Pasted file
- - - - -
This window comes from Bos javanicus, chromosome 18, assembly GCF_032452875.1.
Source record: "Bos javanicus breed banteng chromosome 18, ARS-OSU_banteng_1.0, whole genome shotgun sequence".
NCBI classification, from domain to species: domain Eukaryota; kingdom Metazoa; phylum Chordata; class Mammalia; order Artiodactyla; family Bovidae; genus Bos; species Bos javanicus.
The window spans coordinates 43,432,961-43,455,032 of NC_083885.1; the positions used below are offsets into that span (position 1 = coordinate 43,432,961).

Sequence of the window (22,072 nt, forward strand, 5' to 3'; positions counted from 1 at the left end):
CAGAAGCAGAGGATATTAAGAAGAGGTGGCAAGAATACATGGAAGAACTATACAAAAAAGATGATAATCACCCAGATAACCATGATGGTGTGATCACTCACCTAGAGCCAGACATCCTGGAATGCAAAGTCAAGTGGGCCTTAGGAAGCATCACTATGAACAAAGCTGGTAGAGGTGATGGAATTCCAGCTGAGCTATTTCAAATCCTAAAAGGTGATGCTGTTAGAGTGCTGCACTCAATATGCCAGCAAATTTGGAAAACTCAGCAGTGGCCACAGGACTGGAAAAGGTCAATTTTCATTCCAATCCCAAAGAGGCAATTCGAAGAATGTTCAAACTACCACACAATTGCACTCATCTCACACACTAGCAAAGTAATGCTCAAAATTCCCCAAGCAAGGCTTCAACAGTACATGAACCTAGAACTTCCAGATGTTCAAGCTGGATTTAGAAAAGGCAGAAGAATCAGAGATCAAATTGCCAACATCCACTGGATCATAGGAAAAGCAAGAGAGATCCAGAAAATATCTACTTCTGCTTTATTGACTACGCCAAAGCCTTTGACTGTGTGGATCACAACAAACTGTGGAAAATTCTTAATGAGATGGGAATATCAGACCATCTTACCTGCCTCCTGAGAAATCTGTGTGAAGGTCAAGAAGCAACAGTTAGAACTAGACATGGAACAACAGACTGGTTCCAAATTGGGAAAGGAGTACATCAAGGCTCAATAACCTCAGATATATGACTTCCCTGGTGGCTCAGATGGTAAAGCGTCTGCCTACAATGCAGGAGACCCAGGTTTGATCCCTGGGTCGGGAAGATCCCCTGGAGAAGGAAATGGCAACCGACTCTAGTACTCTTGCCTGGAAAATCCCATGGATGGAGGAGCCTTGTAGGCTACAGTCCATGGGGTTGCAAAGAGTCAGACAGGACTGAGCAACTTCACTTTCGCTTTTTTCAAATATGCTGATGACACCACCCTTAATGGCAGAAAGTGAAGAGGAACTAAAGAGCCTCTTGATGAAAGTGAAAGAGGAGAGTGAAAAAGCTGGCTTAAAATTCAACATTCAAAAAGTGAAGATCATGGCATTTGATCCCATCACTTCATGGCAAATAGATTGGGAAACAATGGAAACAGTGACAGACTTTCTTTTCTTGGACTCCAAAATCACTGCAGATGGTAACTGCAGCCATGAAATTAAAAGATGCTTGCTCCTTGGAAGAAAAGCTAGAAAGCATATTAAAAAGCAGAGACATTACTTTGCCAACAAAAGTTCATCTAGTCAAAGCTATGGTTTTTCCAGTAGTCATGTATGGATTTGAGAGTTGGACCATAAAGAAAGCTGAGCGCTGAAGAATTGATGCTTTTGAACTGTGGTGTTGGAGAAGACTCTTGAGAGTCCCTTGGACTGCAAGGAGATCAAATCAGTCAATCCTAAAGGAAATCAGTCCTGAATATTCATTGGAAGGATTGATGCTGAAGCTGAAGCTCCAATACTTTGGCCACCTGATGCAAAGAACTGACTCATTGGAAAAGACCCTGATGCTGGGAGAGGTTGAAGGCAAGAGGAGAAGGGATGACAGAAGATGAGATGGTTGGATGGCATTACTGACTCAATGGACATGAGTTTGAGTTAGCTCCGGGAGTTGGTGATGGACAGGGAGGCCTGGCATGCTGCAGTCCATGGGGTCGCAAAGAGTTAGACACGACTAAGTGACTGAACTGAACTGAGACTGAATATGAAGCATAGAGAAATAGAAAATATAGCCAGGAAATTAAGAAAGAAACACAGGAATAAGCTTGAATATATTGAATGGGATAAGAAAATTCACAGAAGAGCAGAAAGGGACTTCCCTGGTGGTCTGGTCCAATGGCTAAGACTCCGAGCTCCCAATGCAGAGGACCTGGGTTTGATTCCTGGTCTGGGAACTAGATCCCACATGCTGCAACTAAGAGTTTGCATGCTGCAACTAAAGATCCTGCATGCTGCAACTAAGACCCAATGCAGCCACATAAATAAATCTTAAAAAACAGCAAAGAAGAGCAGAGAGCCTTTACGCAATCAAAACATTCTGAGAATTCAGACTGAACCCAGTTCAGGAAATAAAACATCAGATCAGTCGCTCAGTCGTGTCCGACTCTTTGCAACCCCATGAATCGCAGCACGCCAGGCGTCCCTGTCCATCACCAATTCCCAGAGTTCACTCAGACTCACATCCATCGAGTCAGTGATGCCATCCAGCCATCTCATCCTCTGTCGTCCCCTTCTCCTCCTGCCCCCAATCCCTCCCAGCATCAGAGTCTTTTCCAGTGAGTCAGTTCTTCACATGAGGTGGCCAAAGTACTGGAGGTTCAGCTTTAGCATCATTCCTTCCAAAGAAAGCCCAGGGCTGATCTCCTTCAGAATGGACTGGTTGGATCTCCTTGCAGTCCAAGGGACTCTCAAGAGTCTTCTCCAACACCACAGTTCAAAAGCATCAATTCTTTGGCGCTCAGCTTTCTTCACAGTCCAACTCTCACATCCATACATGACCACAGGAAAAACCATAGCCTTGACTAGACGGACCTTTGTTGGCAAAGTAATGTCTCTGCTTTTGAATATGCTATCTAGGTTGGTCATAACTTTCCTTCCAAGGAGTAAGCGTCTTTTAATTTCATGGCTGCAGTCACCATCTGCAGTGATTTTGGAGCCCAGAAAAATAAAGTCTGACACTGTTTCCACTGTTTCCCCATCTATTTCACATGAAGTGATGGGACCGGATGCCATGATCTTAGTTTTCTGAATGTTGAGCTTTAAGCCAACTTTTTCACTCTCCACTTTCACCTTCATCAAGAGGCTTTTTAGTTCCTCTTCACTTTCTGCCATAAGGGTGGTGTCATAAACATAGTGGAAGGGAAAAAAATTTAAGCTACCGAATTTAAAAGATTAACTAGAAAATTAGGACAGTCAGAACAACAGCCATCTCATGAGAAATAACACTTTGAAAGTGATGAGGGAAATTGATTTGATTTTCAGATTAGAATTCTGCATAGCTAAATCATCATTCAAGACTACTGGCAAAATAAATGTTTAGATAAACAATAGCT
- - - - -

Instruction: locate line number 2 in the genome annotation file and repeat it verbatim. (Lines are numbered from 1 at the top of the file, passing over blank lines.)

Source record: "Bos javanicus breed banteng chromosome 18, ARS-OSU_banteng_1.0, whole genome shotgun sequence".